At the beginning of the movie, all four men meet and greet one another as they do battle in the Mexican desert and form a quick bond because they have the same tattoo on their arms. Eight years later, they’re serving in Iraq and considered the best military elite unit, with eighty successful missions under their belts. Their latest orders come from a suspicious CIA agent named Lynch (Patrick Wilson), who asks Hannibal to retrieve U.S. currency plates stolen by Iraqi insurgents, along with $1 billion in counterfeit money. But when a revered U.S. General (Gerald McRaney) is mysteriously killed in the process, the foursome is framed and spends the rest of the movie trying to clear their names.

The token hot chick in the movie (there’s always one) is Charisa Sosa, a Department of Defense agent played by Jessica Biel. Naturally, she and Faceman have a romantic history together and if you think the movie won’t end with them reigniting their flame, think again.

Everything about The A-Team seems to follow a template laid out by other movies in the same genre, which is where it lost me. After an energetic opening sequence, complete with a helicopter chase, it descends into conventional action movie territory with clearly defined good guys and bad guys and over-the-top, albeit routine, explosions and fist fights. And of course, everything goes according to plan.

The movie makes the mistake of parallel editing Hannibal’s description of how a mission will go down with scenes of his team executing it word for word. I know this is supposed to illustrate the team’s talents for precision and accuracy, but it’s not exciting to watch. Narrative-wise, it’s a letdown because we never suspect there’s a chance something could go wrong or may happen differently than how we expect. For an action movie, it’s by the book.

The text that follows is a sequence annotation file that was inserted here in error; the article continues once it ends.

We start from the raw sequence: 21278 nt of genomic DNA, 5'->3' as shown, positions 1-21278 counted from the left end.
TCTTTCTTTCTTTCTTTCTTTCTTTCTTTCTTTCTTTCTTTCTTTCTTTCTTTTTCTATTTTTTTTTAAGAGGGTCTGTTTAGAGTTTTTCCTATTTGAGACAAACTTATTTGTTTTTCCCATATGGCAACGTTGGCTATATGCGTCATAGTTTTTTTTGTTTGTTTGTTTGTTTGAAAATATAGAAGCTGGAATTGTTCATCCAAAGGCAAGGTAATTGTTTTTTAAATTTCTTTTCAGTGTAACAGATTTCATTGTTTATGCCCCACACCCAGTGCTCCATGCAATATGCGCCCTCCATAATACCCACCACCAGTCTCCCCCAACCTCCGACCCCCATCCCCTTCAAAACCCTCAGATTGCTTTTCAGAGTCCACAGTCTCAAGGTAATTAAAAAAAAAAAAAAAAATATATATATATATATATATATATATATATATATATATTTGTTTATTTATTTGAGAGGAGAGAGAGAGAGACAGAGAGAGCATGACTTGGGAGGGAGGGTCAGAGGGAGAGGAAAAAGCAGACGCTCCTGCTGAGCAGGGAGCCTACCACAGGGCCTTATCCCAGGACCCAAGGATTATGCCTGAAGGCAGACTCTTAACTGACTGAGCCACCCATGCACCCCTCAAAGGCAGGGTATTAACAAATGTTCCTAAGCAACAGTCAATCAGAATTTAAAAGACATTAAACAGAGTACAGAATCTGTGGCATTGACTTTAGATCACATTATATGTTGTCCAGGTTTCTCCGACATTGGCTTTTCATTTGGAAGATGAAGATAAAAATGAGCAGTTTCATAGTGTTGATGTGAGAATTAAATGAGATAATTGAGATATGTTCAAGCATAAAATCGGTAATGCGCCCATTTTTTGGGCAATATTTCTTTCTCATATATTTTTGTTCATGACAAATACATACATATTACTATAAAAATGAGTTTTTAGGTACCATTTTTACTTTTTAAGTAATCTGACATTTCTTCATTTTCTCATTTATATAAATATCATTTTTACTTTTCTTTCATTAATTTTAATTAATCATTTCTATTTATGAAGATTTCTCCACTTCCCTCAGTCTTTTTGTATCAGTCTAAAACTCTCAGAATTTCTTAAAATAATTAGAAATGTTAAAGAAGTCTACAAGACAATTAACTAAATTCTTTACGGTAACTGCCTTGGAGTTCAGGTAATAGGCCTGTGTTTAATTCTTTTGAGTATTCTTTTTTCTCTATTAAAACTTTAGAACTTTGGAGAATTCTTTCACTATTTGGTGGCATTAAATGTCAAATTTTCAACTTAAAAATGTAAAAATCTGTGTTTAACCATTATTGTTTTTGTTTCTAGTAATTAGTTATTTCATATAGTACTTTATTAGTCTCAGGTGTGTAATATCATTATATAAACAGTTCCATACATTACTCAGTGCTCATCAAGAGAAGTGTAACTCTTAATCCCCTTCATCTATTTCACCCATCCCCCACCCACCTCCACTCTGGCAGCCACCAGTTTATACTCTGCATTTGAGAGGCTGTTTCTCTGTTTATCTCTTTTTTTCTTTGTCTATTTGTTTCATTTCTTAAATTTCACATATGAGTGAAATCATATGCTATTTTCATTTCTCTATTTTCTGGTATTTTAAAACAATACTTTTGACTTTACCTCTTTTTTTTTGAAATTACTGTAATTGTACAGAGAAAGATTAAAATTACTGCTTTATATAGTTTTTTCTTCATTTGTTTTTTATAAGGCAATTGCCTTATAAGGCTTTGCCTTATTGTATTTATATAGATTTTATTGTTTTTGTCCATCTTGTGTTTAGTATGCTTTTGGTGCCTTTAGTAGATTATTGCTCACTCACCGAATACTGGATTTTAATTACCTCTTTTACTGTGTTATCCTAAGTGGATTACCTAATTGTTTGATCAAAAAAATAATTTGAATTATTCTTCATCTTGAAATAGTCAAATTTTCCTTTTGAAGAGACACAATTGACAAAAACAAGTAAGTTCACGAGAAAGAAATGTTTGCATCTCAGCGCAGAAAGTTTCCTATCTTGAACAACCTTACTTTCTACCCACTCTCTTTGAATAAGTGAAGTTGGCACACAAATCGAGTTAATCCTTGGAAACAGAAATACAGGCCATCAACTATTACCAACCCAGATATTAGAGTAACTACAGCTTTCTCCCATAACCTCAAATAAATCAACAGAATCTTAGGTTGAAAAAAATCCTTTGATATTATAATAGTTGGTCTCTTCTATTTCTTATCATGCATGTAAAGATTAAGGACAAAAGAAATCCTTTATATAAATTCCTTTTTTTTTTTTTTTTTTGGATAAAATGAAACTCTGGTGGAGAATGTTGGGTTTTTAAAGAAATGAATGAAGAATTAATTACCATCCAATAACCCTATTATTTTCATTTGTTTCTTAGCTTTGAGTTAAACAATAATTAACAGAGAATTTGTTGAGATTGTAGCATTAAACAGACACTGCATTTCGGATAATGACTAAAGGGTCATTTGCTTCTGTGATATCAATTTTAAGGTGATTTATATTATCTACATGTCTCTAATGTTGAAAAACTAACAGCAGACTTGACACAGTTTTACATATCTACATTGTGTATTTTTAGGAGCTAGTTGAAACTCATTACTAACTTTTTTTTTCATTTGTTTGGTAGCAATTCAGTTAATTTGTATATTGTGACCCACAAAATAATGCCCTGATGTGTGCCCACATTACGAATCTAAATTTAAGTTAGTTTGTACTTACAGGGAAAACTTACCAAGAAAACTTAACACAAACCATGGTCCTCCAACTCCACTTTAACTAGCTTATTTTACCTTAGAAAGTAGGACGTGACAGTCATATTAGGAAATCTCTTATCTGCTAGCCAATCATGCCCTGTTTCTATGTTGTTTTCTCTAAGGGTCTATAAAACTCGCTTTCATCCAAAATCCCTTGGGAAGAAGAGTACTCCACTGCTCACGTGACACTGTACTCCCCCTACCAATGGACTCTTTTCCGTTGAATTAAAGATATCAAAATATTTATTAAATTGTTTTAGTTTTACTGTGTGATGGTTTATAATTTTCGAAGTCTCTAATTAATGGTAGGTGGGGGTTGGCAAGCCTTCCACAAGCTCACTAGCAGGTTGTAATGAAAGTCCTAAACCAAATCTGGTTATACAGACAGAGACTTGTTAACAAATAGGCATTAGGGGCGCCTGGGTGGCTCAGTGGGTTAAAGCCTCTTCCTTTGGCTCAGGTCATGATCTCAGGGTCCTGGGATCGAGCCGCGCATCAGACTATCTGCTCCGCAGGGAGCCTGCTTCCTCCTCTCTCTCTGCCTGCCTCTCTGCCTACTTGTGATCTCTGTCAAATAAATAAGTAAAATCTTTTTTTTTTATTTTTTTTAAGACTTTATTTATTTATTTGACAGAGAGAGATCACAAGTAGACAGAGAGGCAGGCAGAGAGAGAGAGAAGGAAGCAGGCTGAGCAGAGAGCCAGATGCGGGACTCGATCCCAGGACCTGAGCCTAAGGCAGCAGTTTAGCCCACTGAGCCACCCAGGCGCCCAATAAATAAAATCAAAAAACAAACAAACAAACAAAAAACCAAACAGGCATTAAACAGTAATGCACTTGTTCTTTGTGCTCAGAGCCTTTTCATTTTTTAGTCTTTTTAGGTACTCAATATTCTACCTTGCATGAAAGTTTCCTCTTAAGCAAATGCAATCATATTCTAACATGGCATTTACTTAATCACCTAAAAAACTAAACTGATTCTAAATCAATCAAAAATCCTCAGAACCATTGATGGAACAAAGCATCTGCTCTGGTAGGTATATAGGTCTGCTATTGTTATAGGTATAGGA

I want to point out the movie does have its attitude in the right place. Unlike some movies of this nature, which take themselves too seriously and offend us with their brutality and mean spirit, The A-Team handles itself with an upbeat disposition. Like the characters, it always has a smirk on its face. Director Joe Carnahan creates a fun atmosphere for his cast, who all seem like they're having a swell time. Unfortunately, that doesn’t extend to the viewers, who just sort of sit back idly as the movie goes through the usual motions. Although there are some clever moments to speak of (the team directs a free-falling tank in the sky by shooting from its main gun), they’re too few and far between.

As goofy summer fun, The A-Team is adequate and serviceable (if it’s action you want, it’s action you get), but I wish it had distinguished itself more by having the ambition and nerve to be something different. Instead, it resorts to action movie conventions while simultaneously relying on the TV series. But the best thing any adaptation can do is treat itself as though it doesn’t have a source to reference or fall back on. If The A-Team kept that in mind, it might have found the inspiration to exist independently of its genre and become something more than ordinary.



Need to contact us? E-mail a Box Office Prophet.
Friday, October 22, 2021
© 2021 Box Office Prophets, a division of One Of Us, Inc.